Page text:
By Vicki Little
The holiday season makes it easy for us to count our blessings and share the love with friends and family. How do we include our children in this process though? We hear about gratitude trees, blessed buckets, homeless shelter visits and other attempts to remind kids to feel grateful for all they have. Instilling a true sense of gratitude, though, doesn’t come around just once a year. Teaching kids to be grateful is something that becomes a habit, something you don’t think about doing — because you already do it every day. Here are simple ways you can teach your kids to be grateful all year long.
1. Make a DAILY gratitude jar. It is always a great way to count your blessings on the hard days. Through the year, keep a jar that has all the little — or big — things you are grateful for. Keep some paper at the table and make it a dinnertime routine. It easily doubles as a conversation starter. Then, when a bad day comes along, take those slips out and read as many as you need to until you feel better.
2. You break it, you buy it. Everyone makes mistakes, and it doesn’t seem fair that we have to pay for them. But the fact of life is that there are consequences. If we get into a car accident, our car doesn’t get fixed for free. If your child makes a mistake, don’t save them. If they spill some milk, help them clean it — but they should pitch in as well. If they leave their thermos in the lunchroom and it gets lost, have them pay you back for at least half of what it costs to replace it. If they lose or break a toy — well, that is a bummer. If they want a new one, maybe they should pay for it themselves.
3. Change their “charity.” Starting at a young age, it is beneficial for children to learn about saving, spending, and sharing. Sometimes parents find themselves skipping the “share or give” part of that formula and let their children spend the extra bit since kids don’t always fully understand where their money goes when they put it towards charity. So have them put that portion towards something they do fully understand. When they come home asking you to buy their latest fundraiser at school — have them buy it themselves with their share of money. When their friend has a birthday, have them pitch in half of the cost of the gift with their earned money. Same goes for the holidays. Ask them to contribute to their teacher gifts, or purchase items to donate to Toys For Tots or another similar charity.
4. Give back as a family. At least once a year, try to volunteer or give back as a family. Help the local church by gathering food for needy families, volunteer at your local animal shelter, visit a retirement home and spend time with the residents, or find another local volunteer opportunity that your whole family can participate in together.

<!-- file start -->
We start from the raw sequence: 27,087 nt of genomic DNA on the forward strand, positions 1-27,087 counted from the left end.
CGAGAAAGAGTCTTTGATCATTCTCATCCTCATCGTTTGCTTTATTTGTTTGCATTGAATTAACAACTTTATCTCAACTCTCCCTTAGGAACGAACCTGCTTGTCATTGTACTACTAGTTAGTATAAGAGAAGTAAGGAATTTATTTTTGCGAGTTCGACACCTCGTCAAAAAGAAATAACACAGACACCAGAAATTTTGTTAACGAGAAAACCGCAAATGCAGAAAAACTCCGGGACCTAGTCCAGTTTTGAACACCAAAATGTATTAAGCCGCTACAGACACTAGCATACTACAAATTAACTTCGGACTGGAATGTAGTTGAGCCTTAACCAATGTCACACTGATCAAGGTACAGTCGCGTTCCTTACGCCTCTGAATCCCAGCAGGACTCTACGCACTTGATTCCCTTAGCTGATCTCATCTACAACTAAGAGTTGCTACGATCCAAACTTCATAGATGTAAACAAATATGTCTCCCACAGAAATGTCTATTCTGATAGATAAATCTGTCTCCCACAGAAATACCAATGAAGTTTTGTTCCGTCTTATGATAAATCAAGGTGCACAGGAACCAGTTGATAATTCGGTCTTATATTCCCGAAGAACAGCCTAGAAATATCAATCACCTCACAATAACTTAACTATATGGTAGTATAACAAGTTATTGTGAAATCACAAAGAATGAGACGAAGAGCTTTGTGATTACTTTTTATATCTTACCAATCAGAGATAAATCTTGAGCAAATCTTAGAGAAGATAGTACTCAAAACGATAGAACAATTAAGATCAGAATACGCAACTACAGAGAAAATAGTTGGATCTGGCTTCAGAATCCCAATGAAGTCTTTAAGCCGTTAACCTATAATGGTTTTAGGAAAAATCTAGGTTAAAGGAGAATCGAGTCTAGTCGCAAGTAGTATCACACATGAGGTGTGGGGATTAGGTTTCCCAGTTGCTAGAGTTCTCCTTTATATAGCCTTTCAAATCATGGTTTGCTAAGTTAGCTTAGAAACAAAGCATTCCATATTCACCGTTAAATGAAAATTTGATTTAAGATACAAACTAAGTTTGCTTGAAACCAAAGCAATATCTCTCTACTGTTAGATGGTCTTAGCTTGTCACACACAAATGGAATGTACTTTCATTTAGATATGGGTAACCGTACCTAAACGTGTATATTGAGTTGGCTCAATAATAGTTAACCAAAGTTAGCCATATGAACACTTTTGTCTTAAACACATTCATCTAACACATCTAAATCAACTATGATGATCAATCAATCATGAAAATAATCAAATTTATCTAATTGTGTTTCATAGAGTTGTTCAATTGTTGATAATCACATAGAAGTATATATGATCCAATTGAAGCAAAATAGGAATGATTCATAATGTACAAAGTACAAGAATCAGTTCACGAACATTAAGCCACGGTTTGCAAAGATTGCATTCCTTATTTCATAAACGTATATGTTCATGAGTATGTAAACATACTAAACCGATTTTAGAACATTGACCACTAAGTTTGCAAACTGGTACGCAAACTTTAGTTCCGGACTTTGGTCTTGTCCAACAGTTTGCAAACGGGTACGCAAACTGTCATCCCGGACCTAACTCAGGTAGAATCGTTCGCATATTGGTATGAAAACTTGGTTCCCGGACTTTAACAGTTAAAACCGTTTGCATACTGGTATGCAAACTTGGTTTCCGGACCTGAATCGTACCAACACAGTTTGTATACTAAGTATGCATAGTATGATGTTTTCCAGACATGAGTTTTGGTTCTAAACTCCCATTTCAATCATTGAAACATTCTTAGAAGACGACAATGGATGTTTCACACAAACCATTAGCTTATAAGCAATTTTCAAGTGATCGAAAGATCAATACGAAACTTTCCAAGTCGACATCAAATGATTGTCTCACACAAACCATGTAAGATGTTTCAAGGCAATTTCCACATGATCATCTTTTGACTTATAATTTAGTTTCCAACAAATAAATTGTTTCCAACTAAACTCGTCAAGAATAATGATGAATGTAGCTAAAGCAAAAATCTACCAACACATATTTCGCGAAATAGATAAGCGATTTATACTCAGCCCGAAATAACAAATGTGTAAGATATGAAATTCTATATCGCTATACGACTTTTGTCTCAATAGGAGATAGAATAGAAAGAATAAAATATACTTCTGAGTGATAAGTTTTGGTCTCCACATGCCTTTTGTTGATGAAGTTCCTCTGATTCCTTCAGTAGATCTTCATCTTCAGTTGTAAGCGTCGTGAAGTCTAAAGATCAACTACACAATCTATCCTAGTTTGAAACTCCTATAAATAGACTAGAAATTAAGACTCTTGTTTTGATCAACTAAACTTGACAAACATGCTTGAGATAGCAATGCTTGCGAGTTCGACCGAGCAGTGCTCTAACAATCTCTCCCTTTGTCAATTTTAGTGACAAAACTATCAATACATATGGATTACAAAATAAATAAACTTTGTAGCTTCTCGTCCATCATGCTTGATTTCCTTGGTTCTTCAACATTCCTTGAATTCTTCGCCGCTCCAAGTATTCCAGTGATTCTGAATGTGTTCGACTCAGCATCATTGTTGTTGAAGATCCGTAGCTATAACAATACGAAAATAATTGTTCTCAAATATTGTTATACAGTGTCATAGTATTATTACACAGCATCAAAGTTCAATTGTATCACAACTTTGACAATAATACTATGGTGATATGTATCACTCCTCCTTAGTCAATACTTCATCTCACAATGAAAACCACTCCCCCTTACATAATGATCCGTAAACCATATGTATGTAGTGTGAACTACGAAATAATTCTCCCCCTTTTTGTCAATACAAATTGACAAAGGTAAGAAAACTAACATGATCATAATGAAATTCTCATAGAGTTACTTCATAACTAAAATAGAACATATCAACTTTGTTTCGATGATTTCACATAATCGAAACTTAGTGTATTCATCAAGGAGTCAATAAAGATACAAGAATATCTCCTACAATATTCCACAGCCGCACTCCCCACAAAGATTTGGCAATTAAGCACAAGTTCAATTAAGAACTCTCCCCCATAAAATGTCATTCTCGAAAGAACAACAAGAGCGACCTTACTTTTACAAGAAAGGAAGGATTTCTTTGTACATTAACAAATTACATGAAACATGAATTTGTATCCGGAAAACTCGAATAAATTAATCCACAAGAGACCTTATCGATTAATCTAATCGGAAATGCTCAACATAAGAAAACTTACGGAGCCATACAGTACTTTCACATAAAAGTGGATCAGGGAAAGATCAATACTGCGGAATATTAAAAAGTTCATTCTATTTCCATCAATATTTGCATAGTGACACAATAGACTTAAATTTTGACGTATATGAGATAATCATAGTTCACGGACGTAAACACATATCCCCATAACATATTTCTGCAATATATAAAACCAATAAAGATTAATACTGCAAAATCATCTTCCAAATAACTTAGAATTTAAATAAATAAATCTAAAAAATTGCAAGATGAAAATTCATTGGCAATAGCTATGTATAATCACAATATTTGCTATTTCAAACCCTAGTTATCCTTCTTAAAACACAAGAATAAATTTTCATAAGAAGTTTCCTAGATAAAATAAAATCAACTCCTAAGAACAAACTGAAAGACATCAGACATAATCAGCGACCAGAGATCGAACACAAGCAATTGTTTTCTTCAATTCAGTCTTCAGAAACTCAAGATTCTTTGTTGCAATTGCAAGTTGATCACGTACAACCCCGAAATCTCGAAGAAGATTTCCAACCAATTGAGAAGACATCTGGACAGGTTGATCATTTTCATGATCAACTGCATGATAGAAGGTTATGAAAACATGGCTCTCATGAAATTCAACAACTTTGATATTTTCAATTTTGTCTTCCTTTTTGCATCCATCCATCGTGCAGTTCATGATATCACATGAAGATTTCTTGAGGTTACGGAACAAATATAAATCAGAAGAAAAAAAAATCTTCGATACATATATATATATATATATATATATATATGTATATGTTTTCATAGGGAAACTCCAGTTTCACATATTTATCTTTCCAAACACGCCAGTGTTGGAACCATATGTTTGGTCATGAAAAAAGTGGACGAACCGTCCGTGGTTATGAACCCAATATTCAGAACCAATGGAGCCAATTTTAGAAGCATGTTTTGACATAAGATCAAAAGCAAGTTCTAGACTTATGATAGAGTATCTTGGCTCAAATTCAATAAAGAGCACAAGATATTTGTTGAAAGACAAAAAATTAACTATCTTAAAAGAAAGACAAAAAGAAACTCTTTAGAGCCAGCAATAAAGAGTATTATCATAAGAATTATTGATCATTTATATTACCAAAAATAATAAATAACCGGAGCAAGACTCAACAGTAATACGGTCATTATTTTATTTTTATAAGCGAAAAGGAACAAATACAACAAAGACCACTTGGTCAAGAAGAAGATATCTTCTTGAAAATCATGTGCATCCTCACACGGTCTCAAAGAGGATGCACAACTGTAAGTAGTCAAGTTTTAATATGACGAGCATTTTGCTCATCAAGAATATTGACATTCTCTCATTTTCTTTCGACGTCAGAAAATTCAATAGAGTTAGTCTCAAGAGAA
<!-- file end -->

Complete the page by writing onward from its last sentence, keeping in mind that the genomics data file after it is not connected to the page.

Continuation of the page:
5. Do gifts differently. Instead of having all three kids get one another presents, draw names. Maybe everyone only gets one instead of two presents but they will be more meaningful. Or if someone has a special skill like sewing or knitting, spend a bit of time on Pinterest and find some great gift ideas that can be homemade. Another idea is to have a book exchange at a birthday party rather than goodie bags for all the kids to bring home (their parents will thank you!). Get creative. Instead of duplicate items and too many toys, give experiences like ski lessons or a membership to the rec center. Gift giving is supposed to be about the caring thought — not about how much you can spend.
6. Show the opportunity cost. The Oxford dictionary definition of opportunity cost is “the loss of potential gain from other alternatives when one alternative is chosen.” When you are grocery shopping and your child makes a second request for something, instead of giving in, you could say “You can get your favorite cereal or the waffles but not both — which do you want?” After school they can either play at the park or have some iPad time before homework, but not both. There are so many little choices like this throughout the day that offer opportunities to learn that life isn’t about having your cake and eating it, too. You have to make choices.
7. Find the positive. My son tends to come home after school and tell me all the bad things that happened that day — even if they didn’t happen to him! After the first couple of days, I realized that even listening to him was making me grouchy about all the cruddy things that can happen in the course of one school day. Now when he gets home, I keep it positive. When he says that the cafeteria only had cheese pizza left, I ask if anyone did something silly to make him smile at lunch. When he says he skinned his knee on the playground, I ask him to tell me more about how he scored the winning goal in gym class. If you can’t find anything good from that day, then encourage your child to look forward to tomorrow. It is a new day, with new possibilities.
8. Lead through example. Work on numbers 1-7 yourself! Our children look up to us, they admire us, and want to be like us. And they see and remember everything we do. So the best way you can teach your kids to be grateful is to be full of gratitude yourself.
Have you had success teaching your kids about gratitude? Tell us about it in the comments!
Vicki Little is a work-at-home mom with two young kids. A Colorado native, she is the Publisher and Editor of Macaroni Kid Aurora and Downtown Denver. In her free time, she enjoys volunteering, reading, camping, or enjoying a bottle of wine with friends.
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